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Aboriginal Ways of Using English
Aboriginal Ways of Using English

Aboriginal Ways of Using English


276 Pages, 6 x 9

Formats: Trade Paper, PDF, Mobipocket, EPUB

Trade Paper, $39.95 (CA $43.95) (US $39.95)

Publication Date: October 2013

ISBN 9781922059260

Rights: US & CA

Aboriginal Studies Press (Oct 2013)


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Written by one of the pioneers of the field of forensic linguistics, this collection presents 30 years of research and writings that focus on the distinct dialect of English spoken in Australia known as Aboriginal English. The implications of Diana Eades's work within the education, legal, and social spheres are of profound importance for understanding the lived experiences of Aboriginal Australians and the development of communication processes that overcome the existing inequalities within these spheres. Aboriginal Ways of Using English is a significant contribution to cross-cultural understandings and examines a significant subset of Australian English that is often ignored. The book is invaluable reading for students and scholars in linguistics, Aboriginal studies, criminology, law, education, and communication studies.


"This is a long-awaited book from one of the leading forensic linguists whose work has had a profound effect on several aspects of the Australian legal system. Diana Eades covers all aspects of interaction within the legal process from the first interview a suspect has with the police, through consultations with lawyers to the complexities of courtroom talk. There is also specific focus on the special problems of child witnesses and those who are not fluent in the language of the court. All readers will find new insights.”  —Malcolm Coulthard, professor of forensic linguistics, Aston University, UK, on Sociolinguistics and the Legal Process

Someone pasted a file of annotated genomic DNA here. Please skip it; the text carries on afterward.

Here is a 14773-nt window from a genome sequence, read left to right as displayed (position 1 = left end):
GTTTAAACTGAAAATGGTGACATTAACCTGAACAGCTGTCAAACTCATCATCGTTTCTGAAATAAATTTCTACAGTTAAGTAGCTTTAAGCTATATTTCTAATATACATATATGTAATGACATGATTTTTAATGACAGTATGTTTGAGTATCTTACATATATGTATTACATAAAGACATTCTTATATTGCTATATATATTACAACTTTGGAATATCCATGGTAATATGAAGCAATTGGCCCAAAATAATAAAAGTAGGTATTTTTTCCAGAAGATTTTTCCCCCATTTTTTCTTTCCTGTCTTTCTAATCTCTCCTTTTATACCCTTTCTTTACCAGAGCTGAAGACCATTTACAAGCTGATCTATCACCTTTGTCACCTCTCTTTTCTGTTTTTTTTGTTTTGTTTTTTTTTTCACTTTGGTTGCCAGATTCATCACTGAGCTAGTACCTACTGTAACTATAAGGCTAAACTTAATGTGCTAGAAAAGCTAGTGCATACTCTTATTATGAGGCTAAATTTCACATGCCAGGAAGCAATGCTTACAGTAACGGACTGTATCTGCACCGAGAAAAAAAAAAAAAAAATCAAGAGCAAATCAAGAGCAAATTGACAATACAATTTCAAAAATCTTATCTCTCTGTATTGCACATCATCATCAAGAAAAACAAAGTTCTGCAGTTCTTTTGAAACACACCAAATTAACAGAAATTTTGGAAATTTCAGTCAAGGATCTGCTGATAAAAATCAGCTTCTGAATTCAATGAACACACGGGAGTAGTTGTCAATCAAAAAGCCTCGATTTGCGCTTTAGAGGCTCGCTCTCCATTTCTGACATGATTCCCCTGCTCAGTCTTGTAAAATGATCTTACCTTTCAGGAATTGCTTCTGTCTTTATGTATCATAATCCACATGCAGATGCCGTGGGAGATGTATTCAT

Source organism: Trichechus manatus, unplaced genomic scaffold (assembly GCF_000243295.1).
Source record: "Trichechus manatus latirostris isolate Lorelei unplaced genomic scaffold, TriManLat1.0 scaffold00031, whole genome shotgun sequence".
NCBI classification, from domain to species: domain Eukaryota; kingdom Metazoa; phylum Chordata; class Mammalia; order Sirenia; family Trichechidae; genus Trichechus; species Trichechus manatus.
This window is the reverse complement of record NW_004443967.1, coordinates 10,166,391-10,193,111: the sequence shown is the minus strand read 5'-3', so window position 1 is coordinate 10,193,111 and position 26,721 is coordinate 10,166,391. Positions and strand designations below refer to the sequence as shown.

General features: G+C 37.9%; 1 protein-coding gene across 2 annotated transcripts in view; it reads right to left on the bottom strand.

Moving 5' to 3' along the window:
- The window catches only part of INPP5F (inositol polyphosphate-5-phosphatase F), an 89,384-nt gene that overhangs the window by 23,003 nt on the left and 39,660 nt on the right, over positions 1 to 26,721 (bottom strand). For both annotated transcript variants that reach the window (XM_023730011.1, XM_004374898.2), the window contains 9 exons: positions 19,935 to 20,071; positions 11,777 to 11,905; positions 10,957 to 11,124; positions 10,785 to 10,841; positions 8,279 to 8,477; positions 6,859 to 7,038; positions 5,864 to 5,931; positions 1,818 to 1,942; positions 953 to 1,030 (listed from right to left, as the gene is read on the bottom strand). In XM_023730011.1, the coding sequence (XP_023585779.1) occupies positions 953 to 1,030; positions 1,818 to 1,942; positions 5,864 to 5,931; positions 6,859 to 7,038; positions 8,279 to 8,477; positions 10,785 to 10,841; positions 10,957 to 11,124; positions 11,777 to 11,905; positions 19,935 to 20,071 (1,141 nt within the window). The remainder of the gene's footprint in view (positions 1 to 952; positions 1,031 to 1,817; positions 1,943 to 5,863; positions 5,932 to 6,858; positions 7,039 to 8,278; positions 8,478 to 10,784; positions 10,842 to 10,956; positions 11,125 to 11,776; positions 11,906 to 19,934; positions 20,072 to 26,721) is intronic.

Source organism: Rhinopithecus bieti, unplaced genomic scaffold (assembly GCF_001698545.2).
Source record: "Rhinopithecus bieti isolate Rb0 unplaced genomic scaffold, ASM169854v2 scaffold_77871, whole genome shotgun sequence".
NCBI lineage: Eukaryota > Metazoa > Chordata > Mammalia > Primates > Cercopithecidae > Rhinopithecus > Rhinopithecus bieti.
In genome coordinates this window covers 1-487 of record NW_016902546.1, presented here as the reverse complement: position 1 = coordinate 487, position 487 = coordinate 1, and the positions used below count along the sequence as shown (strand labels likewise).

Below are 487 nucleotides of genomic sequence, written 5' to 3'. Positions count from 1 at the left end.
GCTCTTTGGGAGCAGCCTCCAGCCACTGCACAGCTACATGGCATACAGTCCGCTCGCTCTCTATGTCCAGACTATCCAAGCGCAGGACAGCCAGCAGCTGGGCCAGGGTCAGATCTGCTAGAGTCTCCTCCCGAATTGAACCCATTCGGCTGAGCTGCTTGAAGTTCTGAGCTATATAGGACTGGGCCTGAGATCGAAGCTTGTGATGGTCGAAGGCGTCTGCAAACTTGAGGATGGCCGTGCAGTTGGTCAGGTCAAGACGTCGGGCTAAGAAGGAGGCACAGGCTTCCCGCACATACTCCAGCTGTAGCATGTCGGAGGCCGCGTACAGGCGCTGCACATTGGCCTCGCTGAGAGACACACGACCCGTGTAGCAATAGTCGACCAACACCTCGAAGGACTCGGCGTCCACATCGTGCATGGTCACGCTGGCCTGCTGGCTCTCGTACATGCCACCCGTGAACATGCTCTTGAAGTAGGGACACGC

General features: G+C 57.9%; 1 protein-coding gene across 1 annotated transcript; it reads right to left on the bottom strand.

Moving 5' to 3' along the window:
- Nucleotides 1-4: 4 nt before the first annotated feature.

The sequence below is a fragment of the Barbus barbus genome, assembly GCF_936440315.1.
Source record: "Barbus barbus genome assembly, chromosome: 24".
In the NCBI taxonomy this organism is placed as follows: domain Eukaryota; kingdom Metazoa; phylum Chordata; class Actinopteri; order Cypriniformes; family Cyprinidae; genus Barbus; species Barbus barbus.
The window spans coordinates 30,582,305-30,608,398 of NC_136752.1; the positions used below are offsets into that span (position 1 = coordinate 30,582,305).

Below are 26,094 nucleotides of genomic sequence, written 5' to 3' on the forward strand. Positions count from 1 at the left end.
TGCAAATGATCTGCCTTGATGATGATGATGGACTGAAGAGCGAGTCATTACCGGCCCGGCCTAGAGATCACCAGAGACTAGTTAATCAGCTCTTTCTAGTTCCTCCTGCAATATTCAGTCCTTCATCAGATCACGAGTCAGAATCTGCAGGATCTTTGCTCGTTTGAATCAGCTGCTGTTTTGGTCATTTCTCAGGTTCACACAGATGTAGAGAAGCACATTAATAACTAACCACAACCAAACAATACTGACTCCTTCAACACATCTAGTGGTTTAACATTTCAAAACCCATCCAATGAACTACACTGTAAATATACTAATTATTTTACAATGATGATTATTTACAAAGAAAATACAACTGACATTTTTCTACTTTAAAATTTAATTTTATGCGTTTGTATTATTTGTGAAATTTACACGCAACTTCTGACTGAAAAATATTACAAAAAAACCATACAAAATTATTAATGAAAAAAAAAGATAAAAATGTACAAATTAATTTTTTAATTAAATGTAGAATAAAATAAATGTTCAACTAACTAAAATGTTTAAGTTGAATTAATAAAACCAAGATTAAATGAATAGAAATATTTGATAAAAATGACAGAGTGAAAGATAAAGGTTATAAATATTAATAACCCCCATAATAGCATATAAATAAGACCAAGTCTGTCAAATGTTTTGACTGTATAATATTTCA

“An especially welcome contribution to the field of language and the law (a field also referred to as forensic linguistics), artfully situating the field within the broader framework of sociolinguistics. . . . Covering language and law from a multiplicity of theoretical and substantive vantage points, Eades succeeds in producing a textbook that not only explains the field in all of its many facets, but also is thorough and up-to-date in its review of the scholarly works on which it is built."  —Susan Berk-Seligson, Vanderbilt University, in Language in Society journal, on Sociolinguistics and the Legal Process

Author Biography

Diana Eades is an adjunct professor at the University of New England who specializes in critical sociolinguistics, language in the legal process, and intercultural communication, particularly involving Australian Aboriginal people who speak varieties of English. She is coeditor of the International Journal of Speech Language and the Law and is the author of Courtroom Talk and Neocolonial Control, Linguistic Description, History and Development: Linguistic Indulgence in Memory of Terry Crowley, and Sociolinguistics and the Legal Process.